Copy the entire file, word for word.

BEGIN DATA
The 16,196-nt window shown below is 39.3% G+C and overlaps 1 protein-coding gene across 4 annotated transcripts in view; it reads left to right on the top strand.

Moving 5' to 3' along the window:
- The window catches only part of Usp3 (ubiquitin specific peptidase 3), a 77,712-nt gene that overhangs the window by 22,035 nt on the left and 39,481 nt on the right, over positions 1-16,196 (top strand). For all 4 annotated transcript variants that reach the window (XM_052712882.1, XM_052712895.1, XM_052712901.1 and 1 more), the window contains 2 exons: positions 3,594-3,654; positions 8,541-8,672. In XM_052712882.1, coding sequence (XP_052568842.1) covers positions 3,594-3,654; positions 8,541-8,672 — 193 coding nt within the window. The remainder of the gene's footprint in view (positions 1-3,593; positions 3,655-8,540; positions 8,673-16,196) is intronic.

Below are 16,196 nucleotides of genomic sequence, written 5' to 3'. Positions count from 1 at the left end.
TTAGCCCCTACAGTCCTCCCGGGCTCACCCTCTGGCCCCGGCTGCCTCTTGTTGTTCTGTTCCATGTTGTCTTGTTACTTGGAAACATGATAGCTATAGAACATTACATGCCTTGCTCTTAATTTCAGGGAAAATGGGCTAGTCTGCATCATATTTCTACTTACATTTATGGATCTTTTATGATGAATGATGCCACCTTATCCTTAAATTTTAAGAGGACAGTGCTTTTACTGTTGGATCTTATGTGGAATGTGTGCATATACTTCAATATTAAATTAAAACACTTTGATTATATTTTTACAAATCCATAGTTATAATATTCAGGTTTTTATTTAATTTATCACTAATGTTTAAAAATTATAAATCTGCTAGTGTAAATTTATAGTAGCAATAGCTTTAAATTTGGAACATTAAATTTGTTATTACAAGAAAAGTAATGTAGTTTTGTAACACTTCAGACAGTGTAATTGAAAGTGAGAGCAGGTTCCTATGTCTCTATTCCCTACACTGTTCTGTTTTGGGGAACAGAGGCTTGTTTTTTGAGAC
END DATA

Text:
The 16,196-nt window shown below is 39.3% G+C and overlaps 1 protein-coding gene across 4 annotated transcripts in view; it reads left to right on the top strand.

Moving 5' to 3' along the window:
- The window catches only part of Usp3 (ubiquitin specific peptidase 3), a 77,712-nt gene that overhangs the window by 22,035 nt on the left and 39,481 nt on the right, over positions 1-16,196 (top strand). For all 4 annotated transcript variants that reach the window (XM_052712882.1, XM_052712895.1, XM_052712901.1 and 1 more), the window contains 2 exons: positions 3,594-3,654; positions 8,541-8,672. In XM_052712882.1, coding sequence (XP_052568842.1) covers positions 3,594-3,654; positions 8,541-8,672 — 193 coding nt within the window. The remainder of the gene's footprint in view (positions 1-3,593; positions 3,655-8,540; positions 8,673-16,196) is intronic.

Below are 16,196 nucleotides of genomic sequence, written 5' to 3'. Positions count from 1 at the left end.
TTAGCCCCTACAGTCCTCCCGGGCTCACCCTCTGGCCCCGGCTGCCTCTTGTTGTTCTGTTCCATGTTGTCTTGTTACTTGGAAACATGATAGCTATAGAACATTACATGCCTTGCTCTTAATTTCAGGGAAAATGGGCTAGTCTGCATCATATTTCTACTTACATTTATGGATCTTTTATGATGAATGATGCCACCTTATCCTTAAATTTTAAGAGGACAGTGCTTTTACTGTTGGATCTTATGTGGAATGTGTGCATATACTTCAATATTAAATTAAAACACTTTGATTATATTTTTACAAATCCATAGTTATAATATTCAGGTTTTTATTTAATTTATCACTAATGTTTAAAAATTATAAATCTGCTAGTGTAAATTTATAGTAGCAATAGCTTTAAATTTGGAACATTAAATTTGTTATTACAAGAAAAGTAATGTAGTTTTGTAACACTTCAGACAGTGTAATTGAAAGTGAGAGCAGGTTCCTATGTCTCTATTCCCTACACTGTTCTGTTTTGGGGAACAGAGGCTTGTTTTTTGAGAC